Cost Analysis: File-based Insert

Cost Analysis: File-based Insert Edit

No more re-export, re-encode, or re-QC

Although nothing short of a miracle, non-linear editing has some significant limitations. If a change to a program is required, even just a simple shot change, it is necessary to go back to the timeline, make the changes and then, re-export the complete program. That process can be excruciating, especially for long form programming. And then, the resulting file needs to be run through quality control again, which if nothing else, means someone watching the program from start to finish, wasting time, money and in some cases, preventing shows from being delivered on time.

As a work-around, some post-production facilities export edited shows to tape and use tape-based insert edits for changes. Tape can also provide a pathway to delivering file types not directly supported by their particular finishing systems. Using File-based Insert Edit, you can frame-accurately replace specific frames of audio, video and closed captioning without the need to completely re-export or re-render. Since only the newly inserted segments have changed, only those segments need to be QC’d. File-based Insert Edit brings the advantages of tape-based workflows to files.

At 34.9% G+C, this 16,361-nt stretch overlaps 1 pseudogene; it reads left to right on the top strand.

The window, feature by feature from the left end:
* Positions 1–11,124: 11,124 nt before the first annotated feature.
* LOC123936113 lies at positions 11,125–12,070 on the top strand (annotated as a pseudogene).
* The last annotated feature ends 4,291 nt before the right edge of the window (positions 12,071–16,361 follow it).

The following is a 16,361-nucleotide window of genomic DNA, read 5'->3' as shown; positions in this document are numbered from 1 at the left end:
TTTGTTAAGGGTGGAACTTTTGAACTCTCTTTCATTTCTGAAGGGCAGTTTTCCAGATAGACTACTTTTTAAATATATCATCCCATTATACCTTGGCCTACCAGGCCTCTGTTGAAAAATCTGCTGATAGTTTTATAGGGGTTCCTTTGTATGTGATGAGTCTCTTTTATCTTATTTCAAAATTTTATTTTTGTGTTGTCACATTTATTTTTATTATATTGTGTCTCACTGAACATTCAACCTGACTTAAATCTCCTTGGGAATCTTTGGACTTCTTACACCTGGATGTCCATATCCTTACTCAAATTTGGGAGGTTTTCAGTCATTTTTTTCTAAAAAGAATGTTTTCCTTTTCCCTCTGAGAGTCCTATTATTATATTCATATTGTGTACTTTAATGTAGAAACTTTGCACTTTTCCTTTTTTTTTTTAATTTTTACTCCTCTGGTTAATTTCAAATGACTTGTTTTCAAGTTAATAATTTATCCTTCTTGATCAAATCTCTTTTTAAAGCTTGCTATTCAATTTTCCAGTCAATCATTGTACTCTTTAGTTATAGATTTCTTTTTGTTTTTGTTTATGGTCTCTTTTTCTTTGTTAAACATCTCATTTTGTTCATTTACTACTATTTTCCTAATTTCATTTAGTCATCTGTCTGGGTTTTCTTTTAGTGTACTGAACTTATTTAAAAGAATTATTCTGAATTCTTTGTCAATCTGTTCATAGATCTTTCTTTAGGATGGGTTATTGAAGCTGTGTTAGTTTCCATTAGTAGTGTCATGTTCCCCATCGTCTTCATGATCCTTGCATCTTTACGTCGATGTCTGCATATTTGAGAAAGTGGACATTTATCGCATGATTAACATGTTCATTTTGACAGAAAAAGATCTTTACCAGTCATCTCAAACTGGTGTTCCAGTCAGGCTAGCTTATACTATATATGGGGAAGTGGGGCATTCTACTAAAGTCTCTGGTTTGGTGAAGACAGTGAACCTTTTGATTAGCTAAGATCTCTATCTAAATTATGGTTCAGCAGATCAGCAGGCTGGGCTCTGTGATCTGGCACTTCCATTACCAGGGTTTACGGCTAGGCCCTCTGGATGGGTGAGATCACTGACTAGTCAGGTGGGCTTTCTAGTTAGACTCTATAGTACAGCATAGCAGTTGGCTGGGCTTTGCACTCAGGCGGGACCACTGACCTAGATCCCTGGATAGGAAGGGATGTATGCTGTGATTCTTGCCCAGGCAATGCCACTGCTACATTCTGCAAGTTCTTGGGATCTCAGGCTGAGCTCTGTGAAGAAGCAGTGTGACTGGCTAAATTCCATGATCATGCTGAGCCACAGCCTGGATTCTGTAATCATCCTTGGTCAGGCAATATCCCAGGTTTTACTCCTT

The Results

We asked some industry friends to help us understand the cost savings afforded by insert edit and here’s what they came up with. For tape intermediate and NLE export workflows, the time for any change to an hour long program is the edit time plus about an hour to export and an hour to QC so two hours of labor at $125 ~ $150 per change.

How is this possible?

With Cinedeck’s Insert Edit, making a change takes about as long as the change itself, so a 1-minute insert takes 1 minutes to execute and another 1 minutes to QC. Full confidence record saves even more time because you can simultaneously record and QC, cutting the total time in half. This means labor costs are slashed to a fraction of what is required for tape intermediate or NLE Export workflows.

(Download the Cost Analysis Sheet)